Your clients want this


Clients want you to be trustworthy, competent, and effective. Yes, you know that. But there’s something else they want that you might not know. 

It has nothing to do with paperwork, verdicts, or settlements. It’s not work product, billing, or keeping them informed. 

But clients want this almost more than anything else. 

They want to feel good. 

Good about their future. Confident that their problems can and will be resolved or their situation improved. 

They want to have hope. They’re often desperate for it. And it costs you nothing to give it to them.

Mostly, it’s about your attitude. No matter how bad things might be, your attitude and demeanor should be positive. 

Show them you’re working on it. Making progress. Smile when you are around them. Remind them you know what to do and are good at doing it. 

And that you are on their side. 

Your clients might be up shit’s creek without a paddle. Give them that paddle. 

When they know they can count on you, when they feel a sense of relief when they hear from you, they’ll feel better about their future. 

Which means you’ve done your job. 


It’s your client’s birthday. What do you send them?


A birthday card is nice. Especially when it is handwritten and signed by you personally. It shows you took the time to acknowledge them on their day, and you did it yourself instead of having your assistant stick something in the mail your firm sends to everyone. 

What about a gift? 

That’s nice, too. Everyone enjoys getting gifts. But gift giving can be more complicated, and expensive, so maybe a personal gift for only your “best” clients. A gift certificate to a local restaurant is a good choice. 

On the other hand, there is something you could send to every client (and business contact), that isn’t expensive but can make a lasting impression. 

I’m talking about giving a book. Especially one you liked and recommend. 

Add a note: “This is one of my favorite books” or “I got a lot out of this book and thought you might like it, too”.

Even if they don’t read the book, or like it, they will appreciate you for thinking of them. I know I would, wouldn’t you? 


Screening calls


People call with a question, about your services or about their case. Or they call to sell you something. Everyone wants to speak to you immediately, and if they leave a message, they want you to call them back the same day. 

But you can’t talk to everyone immediately, or call back everyone the same day. At least you shouldn’t. You need to a gatekeeper to screen calls for you.

If a client calls with a question about their case or another legal matter, your gatekeeper needs to know what to do. Your clients need to know what will happen when they call. Who will they speak to? Where can they get additional information? What to do in an emergency?

Clients should be told all of this the day they become a client, so they can get the help they need in a timely manner, and not panic if you’re not available. 

What about prospective clients? They might expect to speak to you when they call, or at least speak to someone. If they cannot, they need to be told (by the gatekeeper, voicemail, website) what to expect so they don’t call someone else. 

People with something to sell? You don’t have to take their call, return their call, or reply to their email. And you probably shouldn’t.

Okay, the basics. But you might want to refine the basics to make things run more smoothly. 

One way to do that is to have different policies for different types of calls and emails:

  • Prospective clients with a certain type of case 
  • New clients
  • Long-time clients 
  • Business clients
  • Consumer clients
  • Referred clients
  • Emails (who gets a form reply, who gets a personal reply, who gets called)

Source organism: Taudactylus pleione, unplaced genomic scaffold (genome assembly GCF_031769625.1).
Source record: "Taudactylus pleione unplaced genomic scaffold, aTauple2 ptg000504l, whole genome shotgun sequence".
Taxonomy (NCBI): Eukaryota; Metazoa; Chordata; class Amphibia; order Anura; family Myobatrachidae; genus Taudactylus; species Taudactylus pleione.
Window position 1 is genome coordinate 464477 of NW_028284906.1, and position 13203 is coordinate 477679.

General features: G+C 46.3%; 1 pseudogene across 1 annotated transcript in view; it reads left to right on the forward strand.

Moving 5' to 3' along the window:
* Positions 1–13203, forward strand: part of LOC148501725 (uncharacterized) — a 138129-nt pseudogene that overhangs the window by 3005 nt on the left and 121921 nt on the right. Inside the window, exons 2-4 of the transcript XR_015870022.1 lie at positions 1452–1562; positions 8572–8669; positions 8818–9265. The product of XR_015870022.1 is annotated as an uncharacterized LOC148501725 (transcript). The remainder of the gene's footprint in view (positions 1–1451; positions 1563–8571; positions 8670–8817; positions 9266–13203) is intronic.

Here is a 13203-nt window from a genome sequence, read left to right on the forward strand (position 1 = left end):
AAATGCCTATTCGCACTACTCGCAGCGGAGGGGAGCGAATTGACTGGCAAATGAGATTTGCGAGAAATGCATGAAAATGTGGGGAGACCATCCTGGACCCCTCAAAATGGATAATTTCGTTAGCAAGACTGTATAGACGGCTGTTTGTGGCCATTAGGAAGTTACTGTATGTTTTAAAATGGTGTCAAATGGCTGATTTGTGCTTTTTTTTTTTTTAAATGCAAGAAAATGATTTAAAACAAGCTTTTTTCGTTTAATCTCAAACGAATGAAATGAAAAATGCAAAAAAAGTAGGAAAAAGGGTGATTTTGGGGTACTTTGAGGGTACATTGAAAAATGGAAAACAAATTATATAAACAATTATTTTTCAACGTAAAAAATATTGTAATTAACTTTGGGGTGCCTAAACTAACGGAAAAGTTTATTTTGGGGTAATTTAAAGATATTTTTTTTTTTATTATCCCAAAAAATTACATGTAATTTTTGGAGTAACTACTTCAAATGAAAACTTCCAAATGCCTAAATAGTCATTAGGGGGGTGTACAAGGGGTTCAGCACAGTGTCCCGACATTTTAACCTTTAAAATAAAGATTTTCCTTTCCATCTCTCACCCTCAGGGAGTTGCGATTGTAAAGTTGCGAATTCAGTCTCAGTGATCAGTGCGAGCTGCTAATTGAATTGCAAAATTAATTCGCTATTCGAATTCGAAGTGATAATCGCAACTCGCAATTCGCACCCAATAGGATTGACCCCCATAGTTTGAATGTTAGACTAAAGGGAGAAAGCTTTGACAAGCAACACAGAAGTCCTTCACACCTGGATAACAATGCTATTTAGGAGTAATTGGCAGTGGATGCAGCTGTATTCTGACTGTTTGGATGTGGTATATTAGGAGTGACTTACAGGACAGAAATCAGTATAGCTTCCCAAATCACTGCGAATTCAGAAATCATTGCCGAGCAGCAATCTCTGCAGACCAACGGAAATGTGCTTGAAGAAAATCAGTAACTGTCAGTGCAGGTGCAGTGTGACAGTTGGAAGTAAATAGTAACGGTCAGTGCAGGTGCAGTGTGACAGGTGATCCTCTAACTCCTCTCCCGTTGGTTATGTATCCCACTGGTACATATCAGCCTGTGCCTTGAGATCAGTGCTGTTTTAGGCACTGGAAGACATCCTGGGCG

• Inquires from old/dormant clients
  • Calls/emails from other lawyers (non-case related)

What to do, what to tell them, and when (or if) you will follow up.

You might create a list of clients your screener should always put through to you, and another list of clients you don’t want to speak to. A list of clients to call back immediately and a list of those who should be called back within 48 hours. 

Lists like these can make life easier for your clients and prospects, and more profitable for you.


Mom likes you better


Some of your clients like you more than others. And because they do, they’re willing to do things for you that other clients won’t. 

They’re willing to provide a review or testimonial, and it will be a good one. They’re willing to fill out your survey, share your content, tell their friends about your upcoming event, send traffic to your website, and. . . send you referrals. Maybe lots of referrals. And introductions, too. And wit

Without being asked.

Your best clients give you more legal work, sure, but they also do other things that help you build your list and your practice. 

And they should be treated accordingly.

Give your best clients extra time and attention. Invite them to your “inner circle”. Give them bonuses, promote their business or cause, and give them personal time. 

Start by making a list of 10 to 30 of your “best of the best” clients. Keep that list in front of you, to remind you to give them extra attention. Once a week or so, call or write, send them an article, or just say hello. 

See how they’re doing, and what they need or want. And find ways to help them get it.

And we’re not talking about legal issues, necessarily. Maybe they need customers; you might do a profile of their business in your newsletter. Maybe they have a personal issue you have had some experience with and can offer advice. Maybe they have a child who is sick or injured and they need to hear someone tell them it will be okay. 

Talk to them, ask about them, and look for opportunities to help them, console them, support them, promote them, or inspire them. 

Yes, that takes time. What about the rest of your clients? 

Reserve 80% of your “client time” for your best clients and do it one-on-one. Allocate 20% of your client time for the rest of your clients, and give them time primarily “as a group” e.g., via your newsletter, and automate and/or delegate most of that time.

Treat your best clients the way they deserve. Your practice will thank you.

The Attorney Marketing Formula


Trust me, I’m not a doctor